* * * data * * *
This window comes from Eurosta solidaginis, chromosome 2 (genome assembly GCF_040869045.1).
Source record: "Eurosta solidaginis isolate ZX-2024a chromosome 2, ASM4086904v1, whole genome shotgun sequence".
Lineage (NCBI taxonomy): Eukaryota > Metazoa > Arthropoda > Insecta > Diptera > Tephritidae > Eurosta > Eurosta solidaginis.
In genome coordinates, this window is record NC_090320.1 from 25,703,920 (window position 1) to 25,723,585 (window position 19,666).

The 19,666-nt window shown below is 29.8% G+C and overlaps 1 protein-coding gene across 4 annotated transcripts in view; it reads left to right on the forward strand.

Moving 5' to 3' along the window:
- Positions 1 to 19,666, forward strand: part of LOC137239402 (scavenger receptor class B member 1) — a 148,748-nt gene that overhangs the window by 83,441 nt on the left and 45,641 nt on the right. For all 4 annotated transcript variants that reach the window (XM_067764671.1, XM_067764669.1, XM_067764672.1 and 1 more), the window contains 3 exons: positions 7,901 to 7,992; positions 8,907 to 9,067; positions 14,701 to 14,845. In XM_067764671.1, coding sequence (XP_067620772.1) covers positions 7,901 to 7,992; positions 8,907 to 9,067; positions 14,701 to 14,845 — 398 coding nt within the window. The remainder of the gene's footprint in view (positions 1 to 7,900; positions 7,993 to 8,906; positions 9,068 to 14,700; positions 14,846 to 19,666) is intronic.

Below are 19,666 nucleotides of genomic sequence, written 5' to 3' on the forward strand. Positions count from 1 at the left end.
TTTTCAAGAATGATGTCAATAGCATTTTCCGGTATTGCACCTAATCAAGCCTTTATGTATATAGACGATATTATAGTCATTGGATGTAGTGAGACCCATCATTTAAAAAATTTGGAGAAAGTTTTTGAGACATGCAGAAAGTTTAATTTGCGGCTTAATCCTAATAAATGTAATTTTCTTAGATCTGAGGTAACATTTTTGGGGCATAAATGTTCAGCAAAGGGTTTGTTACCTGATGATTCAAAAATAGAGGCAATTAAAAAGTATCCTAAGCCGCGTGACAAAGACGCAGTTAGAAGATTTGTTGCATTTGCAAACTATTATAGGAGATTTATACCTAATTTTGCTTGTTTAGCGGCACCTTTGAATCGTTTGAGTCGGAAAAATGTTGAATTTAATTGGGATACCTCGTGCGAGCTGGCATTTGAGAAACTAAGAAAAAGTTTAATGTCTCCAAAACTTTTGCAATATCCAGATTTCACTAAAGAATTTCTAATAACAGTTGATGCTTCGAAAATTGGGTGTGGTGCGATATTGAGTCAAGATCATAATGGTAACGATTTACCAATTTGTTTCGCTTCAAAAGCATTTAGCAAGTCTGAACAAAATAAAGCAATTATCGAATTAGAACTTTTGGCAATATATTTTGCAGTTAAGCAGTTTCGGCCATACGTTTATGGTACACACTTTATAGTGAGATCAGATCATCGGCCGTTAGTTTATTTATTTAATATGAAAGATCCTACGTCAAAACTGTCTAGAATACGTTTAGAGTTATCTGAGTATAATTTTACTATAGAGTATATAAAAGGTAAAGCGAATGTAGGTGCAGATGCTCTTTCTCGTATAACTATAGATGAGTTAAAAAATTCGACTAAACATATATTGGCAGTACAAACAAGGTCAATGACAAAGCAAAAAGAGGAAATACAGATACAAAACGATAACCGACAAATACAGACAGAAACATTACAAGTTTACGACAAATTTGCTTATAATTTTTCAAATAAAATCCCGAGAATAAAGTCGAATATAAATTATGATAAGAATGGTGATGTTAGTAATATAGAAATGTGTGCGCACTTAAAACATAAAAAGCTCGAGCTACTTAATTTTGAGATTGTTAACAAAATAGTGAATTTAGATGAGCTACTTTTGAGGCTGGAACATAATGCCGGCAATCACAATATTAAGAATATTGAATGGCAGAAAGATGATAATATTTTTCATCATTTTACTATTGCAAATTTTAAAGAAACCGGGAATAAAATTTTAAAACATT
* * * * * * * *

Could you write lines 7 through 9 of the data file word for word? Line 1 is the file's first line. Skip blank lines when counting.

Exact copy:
- Positions 1 to 19,666, forward strand: part of LOC137239402 (scavenger receptor class B member 1) — a 148,748-nt gene that overhangs the window by 83,441 nt on the left and 45,641 nt on the right. For all 4 annotated transcript variants that reach the window (XM_067764671.1, XM_067764669.1, XM_067764672.1 and 1 more), the window contains 3 exons: positions 7,901 to 7,992; positions 8,907 to 9,067; positions 14,701 to 14,845. In XM_067764671.1, coding sequence (XP_067620772.1) covers positions 7,901 to 7,992; positions 8,907 to 9,067; positions 14,701 to 14,845 — 398 coding nt within the window. The remainder of the gene's footprint in view (positions 1 to 7,900; positions 7,993 to 8,906; positions 9,068 to 14,700; positions 14,846 to 19,666) is intronic.

Below are 19,666 nucleotides of genomic sequence, written 5' to 3' on the forward strand. Positions count from 1 at the left end.
TTTTCAAGAATGATGTCAATAGCATTTTCCGGTATTGCACCTAATCAAGCCTTTATGTATATAGACGATATTATAGTCATTGGATGTAGTGAGACCCATCATTTAAAAAATTTGGAGAAAGTTTTTGAGACATGCAGAAAGTTTAATTTGCGGCTTAATCCTAATAAATGTAATTTTCTTAGATCTGAGGTAACATTTTTGGGGCATAAATGTTCAGCAAAGGGTTTGTTACCTGATGATTCAAAAATAGAGGCAATTAAAAAGTATCCTAAGCCGCGTGACAAAGACGCAGTTAGAAGATTTGTTGCATTTGCAAACTATTATAGGAGATTTATACCTAATTTTGCTTGTTTAGCGGCACCTTTGAATCGTTTGAGTCGGAAAAATGTTGAATTTAATTGGGATACCTCGTGCGAGCTGGCATTTGAGAAACTAAGAAAAAGTTTAATGTCTCCAAAACTTTTGCAATATCCAGATTTCACTAAAGAATTTCTAATAACAGTTGATGCTTCGAAAATTGGGTGTGGTGCGATATTGAGTCAAGATCATAATGGTAACGATTTACCAATTTGTTTCGCTTCAAAAGCATTTAGCAAGTCTGAACAAAATAAAGCAATTATCGAATTAGAACTTTTGGCAATATATTTTGCAGTTAAGCAGTTTCGGCCATACGTTTATGGTACACACTTTATAGTGAGATCAGATCATCGGCCGTTAGTTTATTTATTTAATATGAAAGATCCTACGTCAAAACTGTCTAGAATACGTTTAGAGTTATCTGAGTATAATTTTACTATAGAGTATATAAAAGGTAAAGCGAATGTAGGTGCAGATGCTCTTTCTCGTATAACTATAGATGAGTTAAAAAATTCGACTAAACATATATTGGCAGTACAAACAAGGTCAATGACAAAGCAAAAAGAGGAAATACAGATACAAAACGATAACCGACAAATACAGACAGAAACATTACAAGTTTACGACAAATTTGCTTATAATTTTTCAAATAAAATCCCGAGAATAAAGTCGAATATAAATTATGATAAGAATGGTGATGTTAGTAATATAGAAATGTGTGCGCACTTAAAACATAAAAAGCTCGAGCTACTTAATTTTGAGATTGTTAACAAAATAGTGAATTTAGATGAGCTACTTTTGAGGCTGGAACATAATGCCGGCAATCACAATATTAAGAATATTGAATGGCAGAAAGATGATAATATTTTTCATCATTTTACTATTGCAAATTTTAAAGAAACCGGGAATAAAATTTTAAAACATT